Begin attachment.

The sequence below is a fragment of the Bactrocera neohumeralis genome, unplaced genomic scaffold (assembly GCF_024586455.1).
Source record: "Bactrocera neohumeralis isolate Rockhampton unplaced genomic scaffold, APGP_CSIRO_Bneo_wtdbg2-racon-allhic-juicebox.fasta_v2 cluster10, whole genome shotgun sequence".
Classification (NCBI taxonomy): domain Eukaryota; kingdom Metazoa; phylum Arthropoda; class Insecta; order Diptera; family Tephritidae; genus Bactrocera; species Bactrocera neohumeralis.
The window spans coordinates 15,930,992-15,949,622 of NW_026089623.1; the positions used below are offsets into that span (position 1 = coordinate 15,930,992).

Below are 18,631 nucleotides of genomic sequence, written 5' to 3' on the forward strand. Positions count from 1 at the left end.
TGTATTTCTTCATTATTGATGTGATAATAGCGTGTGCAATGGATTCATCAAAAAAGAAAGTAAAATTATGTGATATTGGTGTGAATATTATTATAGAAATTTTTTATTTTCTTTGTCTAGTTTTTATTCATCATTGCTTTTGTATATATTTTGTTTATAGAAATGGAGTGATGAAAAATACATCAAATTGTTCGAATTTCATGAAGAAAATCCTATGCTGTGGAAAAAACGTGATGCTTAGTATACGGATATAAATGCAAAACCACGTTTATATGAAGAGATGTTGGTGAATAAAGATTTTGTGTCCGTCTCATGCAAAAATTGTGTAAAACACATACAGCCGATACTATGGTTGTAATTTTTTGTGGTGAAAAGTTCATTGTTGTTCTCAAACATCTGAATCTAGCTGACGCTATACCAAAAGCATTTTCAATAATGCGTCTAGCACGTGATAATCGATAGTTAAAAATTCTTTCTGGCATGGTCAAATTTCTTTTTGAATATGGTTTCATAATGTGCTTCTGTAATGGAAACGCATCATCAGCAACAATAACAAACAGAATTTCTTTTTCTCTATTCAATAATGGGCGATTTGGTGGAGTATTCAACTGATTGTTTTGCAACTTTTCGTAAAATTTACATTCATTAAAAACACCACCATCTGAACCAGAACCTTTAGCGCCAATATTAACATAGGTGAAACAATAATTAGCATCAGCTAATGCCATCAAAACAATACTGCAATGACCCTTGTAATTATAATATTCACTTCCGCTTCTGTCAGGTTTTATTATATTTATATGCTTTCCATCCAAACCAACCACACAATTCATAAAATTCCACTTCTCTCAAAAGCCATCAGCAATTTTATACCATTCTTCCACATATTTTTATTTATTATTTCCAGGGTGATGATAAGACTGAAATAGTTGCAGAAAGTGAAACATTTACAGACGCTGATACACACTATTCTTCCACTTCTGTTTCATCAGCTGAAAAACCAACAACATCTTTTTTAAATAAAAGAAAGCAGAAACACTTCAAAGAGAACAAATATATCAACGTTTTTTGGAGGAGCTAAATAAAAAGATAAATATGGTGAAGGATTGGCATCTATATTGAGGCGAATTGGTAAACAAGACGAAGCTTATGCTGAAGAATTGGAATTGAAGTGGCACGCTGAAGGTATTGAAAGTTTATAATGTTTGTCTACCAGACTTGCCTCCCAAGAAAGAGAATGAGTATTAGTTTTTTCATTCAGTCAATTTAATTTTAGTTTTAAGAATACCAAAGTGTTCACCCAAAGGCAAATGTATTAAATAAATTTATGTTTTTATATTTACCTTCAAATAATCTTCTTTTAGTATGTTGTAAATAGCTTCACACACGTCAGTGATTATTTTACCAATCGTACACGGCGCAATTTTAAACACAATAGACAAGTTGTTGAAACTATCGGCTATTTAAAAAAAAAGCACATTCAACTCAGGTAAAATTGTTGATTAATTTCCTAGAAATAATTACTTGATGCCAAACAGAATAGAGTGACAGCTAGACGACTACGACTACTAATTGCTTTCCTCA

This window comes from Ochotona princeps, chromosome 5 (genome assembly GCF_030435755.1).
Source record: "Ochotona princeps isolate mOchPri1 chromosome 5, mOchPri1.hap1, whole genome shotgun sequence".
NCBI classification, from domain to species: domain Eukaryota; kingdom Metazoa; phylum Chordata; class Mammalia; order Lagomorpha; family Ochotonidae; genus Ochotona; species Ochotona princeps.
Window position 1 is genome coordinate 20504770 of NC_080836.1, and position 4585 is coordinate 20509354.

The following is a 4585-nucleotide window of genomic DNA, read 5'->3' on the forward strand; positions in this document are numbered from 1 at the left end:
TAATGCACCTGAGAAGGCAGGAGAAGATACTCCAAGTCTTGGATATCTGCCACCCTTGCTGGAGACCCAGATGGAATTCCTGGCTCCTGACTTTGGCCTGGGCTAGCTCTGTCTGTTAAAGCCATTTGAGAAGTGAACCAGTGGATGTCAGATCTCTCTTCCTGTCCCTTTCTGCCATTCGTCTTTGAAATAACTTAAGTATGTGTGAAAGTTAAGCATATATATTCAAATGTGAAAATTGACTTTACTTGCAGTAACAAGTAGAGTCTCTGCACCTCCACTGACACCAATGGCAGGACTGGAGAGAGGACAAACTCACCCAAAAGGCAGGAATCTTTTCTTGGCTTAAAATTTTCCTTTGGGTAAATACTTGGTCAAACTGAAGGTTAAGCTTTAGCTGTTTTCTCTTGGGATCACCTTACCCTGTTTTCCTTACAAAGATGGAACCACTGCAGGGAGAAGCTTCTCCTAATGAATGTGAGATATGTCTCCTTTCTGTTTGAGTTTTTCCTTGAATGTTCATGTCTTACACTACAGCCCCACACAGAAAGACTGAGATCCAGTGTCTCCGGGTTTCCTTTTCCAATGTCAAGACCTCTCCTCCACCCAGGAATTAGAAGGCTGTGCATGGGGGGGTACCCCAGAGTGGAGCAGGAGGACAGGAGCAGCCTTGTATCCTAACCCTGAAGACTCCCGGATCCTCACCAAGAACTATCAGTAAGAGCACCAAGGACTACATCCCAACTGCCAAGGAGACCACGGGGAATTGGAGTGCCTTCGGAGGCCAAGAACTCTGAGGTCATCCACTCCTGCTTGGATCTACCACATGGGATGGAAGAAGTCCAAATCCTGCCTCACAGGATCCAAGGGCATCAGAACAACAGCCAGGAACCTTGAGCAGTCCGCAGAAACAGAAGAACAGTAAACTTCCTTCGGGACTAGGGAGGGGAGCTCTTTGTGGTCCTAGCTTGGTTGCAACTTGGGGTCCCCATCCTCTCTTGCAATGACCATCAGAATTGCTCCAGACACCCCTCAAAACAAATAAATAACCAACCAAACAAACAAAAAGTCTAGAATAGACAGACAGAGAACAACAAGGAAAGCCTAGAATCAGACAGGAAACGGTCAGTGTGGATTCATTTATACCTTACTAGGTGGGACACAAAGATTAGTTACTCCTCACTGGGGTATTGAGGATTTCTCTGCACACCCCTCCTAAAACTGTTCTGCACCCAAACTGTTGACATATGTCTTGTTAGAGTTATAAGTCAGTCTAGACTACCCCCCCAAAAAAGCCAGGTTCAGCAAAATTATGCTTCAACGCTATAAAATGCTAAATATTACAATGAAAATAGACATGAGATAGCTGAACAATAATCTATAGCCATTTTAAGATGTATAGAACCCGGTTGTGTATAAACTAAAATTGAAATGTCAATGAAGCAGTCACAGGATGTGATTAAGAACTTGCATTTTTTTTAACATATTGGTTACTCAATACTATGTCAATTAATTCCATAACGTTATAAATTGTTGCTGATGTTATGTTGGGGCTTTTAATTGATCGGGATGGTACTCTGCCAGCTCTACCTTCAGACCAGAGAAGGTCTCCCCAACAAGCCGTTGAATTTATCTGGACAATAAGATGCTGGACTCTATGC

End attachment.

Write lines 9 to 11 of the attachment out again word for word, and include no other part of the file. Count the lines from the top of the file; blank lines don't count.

NCBI classification, from domain to species: domain Eukaryota; kingdom Metazoa; phylum Chordata; class Mammalia; order Lagomorpha; family Ochotonidae; genus Ochotona; species Ochotona princeps.
Window position 1 is genome coordinate 20504770 of NC_080836.1, and position 4585 is coordinate 20509354.

The following is a 4585-nucleotide window of genomic DNA, read 5'->3' on the forward strand; positions in this document are numbered from 1 at the left end: